“You can’t travel but the first four miles,” says the woman with the soft voice at the entrance to Monument Valley Navajo Tribal Park. “Yesterday’s rain damaged the road.”
“You mean the 13-mile loop road is closed?” I ask in disbelief. “Yes,” came the reply.
Not wanting to miss anything, I feel crestfallen. Driving through Monument Valley was large on my list of travel goals. We buy our tickets committed to seeing what we can. Launching forth we zip over the smooth roadway into the parking lot. Passing the lodge we search for the dirt road that will take us off the mesa and into the valley. We find it, turn right and enter another world.
Our new red Tundra eases over a blend of washed out road and rock as we bounce and weave our way downward into Monument Valley. For a moment I wonder if we made a mistake coming in our own truck. After all, this is a rough dirt road that recently took a pounding from the rain.
Fred points out how much rougher the ride would have been in one of the open-air tour vehicles where the bed of a pickup truck has been adapted with bench seats. Not only do we have comfortable seats but we also have the freedom to stop and go at will. Plus we can get uncrowded photos and we can take our dog Katie.
Once down the hill and into the valley the dirt road improves for a while. It’s about 7:45 in the morning and we rejoice that there are just a few other vehicles on the road. We ride with the windows open much of the time to enjoy the pleasant September morning air.
Everything is red—buttes, mesas, the desert floor. We pass the memorable Mittens, two almost mirror buttes that, well, look like mittens. Scrub brush and rocky terrain cry out for John Wayne or the Lone Ranger and Tonto.
The scene around us is the quintessential western movie set. Not really a valley in the traditional sense, this is a vast desert floor with giant oddities of nature adding intrigue to the distinctly western flavor of the place.
A corral of horses marks the turn to John Ford’s point where native women have set up tables to sell handmade jewelry. According to the woman at the gate, this stop represents the end of the road for us today. Yet we watch as a couple of tour trucks continue onto the loop road we had understood to be closed. Fred chats it up with a local man who is confident that with our high clearance vehicle we will be fine to continue on the loop. Not to be denied, we venture forth.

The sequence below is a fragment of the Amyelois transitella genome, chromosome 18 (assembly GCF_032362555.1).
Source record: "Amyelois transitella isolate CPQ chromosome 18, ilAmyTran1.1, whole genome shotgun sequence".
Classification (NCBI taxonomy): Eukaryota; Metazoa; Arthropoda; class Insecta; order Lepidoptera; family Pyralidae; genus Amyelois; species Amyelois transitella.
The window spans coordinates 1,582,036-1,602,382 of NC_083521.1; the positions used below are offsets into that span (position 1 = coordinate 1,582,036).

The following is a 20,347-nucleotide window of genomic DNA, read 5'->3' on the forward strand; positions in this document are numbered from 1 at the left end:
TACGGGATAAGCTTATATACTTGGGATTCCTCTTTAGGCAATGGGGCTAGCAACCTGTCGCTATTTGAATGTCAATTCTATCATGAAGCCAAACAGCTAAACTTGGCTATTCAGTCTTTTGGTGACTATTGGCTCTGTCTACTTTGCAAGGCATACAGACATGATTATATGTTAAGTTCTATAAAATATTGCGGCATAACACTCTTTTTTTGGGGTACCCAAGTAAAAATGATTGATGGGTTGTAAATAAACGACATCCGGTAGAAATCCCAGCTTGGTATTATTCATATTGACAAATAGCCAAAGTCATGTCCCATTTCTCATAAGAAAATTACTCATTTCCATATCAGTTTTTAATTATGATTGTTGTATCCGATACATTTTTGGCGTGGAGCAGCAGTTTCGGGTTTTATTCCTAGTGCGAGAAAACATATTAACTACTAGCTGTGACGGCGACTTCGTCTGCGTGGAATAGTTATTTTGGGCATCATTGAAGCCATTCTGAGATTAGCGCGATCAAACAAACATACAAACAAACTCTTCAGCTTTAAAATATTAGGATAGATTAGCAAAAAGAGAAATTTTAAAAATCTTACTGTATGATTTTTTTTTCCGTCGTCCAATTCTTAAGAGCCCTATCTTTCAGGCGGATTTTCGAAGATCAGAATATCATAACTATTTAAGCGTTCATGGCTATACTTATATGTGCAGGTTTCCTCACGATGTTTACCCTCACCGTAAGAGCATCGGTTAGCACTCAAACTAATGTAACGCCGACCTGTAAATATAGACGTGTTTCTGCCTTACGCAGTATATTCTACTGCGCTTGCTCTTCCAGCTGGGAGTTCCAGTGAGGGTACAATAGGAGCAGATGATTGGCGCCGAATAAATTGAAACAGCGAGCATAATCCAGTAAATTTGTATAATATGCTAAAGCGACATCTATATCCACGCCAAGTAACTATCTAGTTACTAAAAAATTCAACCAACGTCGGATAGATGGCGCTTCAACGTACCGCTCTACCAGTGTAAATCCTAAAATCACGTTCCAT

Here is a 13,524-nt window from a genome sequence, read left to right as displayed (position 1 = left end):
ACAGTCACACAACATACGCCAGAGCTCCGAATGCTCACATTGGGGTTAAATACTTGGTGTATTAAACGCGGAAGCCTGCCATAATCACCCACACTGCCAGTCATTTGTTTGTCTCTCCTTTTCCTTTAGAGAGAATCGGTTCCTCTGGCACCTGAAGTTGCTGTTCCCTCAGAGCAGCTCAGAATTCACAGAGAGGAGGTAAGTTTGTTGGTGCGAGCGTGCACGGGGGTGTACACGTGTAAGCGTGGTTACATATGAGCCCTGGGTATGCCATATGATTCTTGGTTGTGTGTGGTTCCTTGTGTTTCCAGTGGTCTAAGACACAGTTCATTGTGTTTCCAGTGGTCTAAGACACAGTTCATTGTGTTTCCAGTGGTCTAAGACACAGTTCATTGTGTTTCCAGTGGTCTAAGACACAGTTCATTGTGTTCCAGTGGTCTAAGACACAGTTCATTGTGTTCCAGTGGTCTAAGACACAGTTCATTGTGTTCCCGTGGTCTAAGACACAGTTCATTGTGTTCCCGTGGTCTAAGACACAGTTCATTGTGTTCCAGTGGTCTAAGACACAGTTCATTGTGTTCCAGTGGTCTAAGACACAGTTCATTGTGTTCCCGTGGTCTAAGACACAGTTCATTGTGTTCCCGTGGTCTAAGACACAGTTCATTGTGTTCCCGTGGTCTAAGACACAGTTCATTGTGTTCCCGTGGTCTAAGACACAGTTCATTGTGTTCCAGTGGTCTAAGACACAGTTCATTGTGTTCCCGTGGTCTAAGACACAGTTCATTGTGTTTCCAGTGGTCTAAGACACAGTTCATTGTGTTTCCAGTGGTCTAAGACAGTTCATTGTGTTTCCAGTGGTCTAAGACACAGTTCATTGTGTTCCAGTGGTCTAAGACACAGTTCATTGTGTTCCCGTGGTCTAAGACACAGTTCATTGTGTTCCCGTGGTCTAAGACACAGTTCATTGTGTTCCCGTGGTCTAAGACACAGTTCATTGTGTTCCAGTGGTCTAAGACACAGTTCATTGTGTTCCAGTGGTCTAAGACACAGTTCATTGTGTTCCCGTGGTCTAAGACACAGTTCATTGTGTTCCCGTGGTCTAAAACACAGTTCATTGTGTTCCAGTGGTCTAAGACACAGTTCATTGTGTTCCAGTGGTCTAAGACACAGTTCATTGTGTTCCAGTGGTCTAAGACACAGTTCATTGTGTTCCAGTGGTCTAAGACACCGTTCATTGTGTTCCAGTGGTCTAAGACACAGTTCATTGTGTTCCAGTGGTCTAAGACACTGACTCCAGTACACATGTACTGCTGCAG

Yes the road narrows and is at times hard to find amid the ruts but oh what a journey. Moving deeper into the Valley we make a large circle around Rain God Mesa. Memorable places such as the Totem Pole, a very tall but narrow spire, and Elephant Butte that really does look like an elephant, are now forever etched in our minds. Only the road leading to Artist’s Point proved impassable. Yet I’m sure Fred must have earned some sort of merit badge for his flawless driving through muck and rut, over rock, and even through a flooded area.
They say to plan on two hours to travel and view these 17 miles. But two hours fades to three as we soak in the magic of the legendary Monument Valley. Though not allowed to venture far, I trudge through sand and kneel on rock to capture humble photos of scenes made famous by Hollywood.
By the time we leave Valley Drive the traffic has increased notably. Japanese, French, German Dutch and Americans are among those who sit shoulder to shoulder on tour truck benches to venture into the land of the wild, wild, west. Some wear face masks to guard against the red dust. Others sport hats to guard against the sun. All come with cameras and smiles.
Driving up the rough road out of the valley requires a take charge attitude and a little more rattling and jostling than our 11 pound dog finds comfortable. She climbs in my lap and leans close seeking reassurance.
Not surprisingly our adventure left our truck a new shade of red. Fred washed the truck, but I’ve yet to clean the red dust from just inside my window. Silly I know but it makes me smile.
A man on horseback adds the finishing touch to our Monument Valley experience.